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  11. Argy-bargy...got the hump...too much. I've heard off your trolley here in the US, it's similar to off your rocker.

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  12. These are fun. The Notting Hill festival sounds interesting too, except for the vomiting. I can think of expressions but they seem common to me, like everyone would know them, so I won't mention them but my favorite is Rock on!

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  13. Heehee. I've always love "got the hump." Some of my friends say "They've got the blog on" if someone is annoyed...that always makes me laugh. :)

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  14. Vomiting? Brain dead? Are you being invaded by zombies? LOL.

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  15. Those are such cute sayings! I always thought a Ding-dong was something you could eat!

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  16. Those are amusing!
    Heard the term Jump the Shark? It describes the point in a TV series when it goes downhill.

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  17. All were new to me. Love the ding-dong one - LOL.

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  18. Pissing and vomitting? Now that sounds like something to avoid for sure :) Love the expressions!

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  19. 'Off your trolley' is the only one I've heard of... but I ADORE 'got the hump'

    Excellent to share them! Thanks Talli!

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  20. Ah, it's not a good carnival without some pissing and vomiting. Hope it's all dandy in your neck of the woods!

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  21. I love "chuffed" for when you are really pleased with something. And coming from the NW originally we always used to use the expression "mardy" or "mard-arse" for someone moody and miserable.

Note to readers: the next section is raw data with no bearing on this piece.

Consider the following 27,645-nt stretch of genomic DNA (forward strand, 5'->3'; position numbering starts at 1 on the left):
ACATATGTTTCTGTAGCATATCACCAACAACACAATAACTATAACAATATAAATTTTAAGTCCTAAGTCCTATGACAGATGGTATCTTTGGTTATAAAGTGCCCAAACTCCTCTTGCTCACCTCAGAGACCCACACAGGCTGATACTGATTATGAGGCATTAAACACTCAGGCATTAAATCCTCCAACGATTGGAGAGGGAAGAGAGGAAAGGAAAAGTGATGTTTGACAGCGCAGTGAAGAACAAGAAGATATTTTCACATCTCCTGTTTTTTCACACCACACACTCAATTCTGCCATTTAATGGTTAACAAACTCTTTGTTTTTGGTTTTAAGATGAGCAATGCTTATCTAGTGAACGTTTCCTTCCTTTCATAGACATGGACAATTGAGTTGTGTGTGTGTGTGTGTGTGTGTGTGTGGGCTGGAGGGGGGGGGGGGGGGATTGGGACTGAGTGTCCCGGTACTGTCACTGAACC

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  22. Bit brain dead myself.. thanks for the name check (unless there is another Barbara in Ireland?? - nah, doubt that)...

    My fav (think its local but not sure) is 'banjaxed' as in 'Jaysus I'm banjaxed.. meaning knackered.

    Oh thought of another one - bockety.. meaning ropey, as in nearly broken but not quite... Eg "I have a bockety bike"

    Barbara with her B words...

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  23. My folks grew up in Scotland before moving to Canada - but I don't know these ones! These must be modern ones - I love them! :)

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  24. Not keen on luvely - jubbly either. I live not too far from a festival as well, can smell it :-( Will be even worse by sunday.

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  25. So much more charming than our sayings. We have stuff like 'slammed' (really busy) and 'double wide' (as in a double wide mobile home.)

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  26. Wow. :) I wish I knew more British phrases - I've met a few Brits in France, but not as many as I'd like. Great post!

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  27. Talli, funny post,
    I've been to Notting Hill festival myself, also at the end of the festival you come away deaf.

    As for the vomiting, we Irish would say:
    'You cant hold your drink'

    and you have to be careful at those festivals or they

    'would rob the eye out of your head and come back for the lashes' - beware of pickpocets.

    You have got to come to Dublin for a night out with us Irish girls and hear them for yourself and observe some Irish poets in action.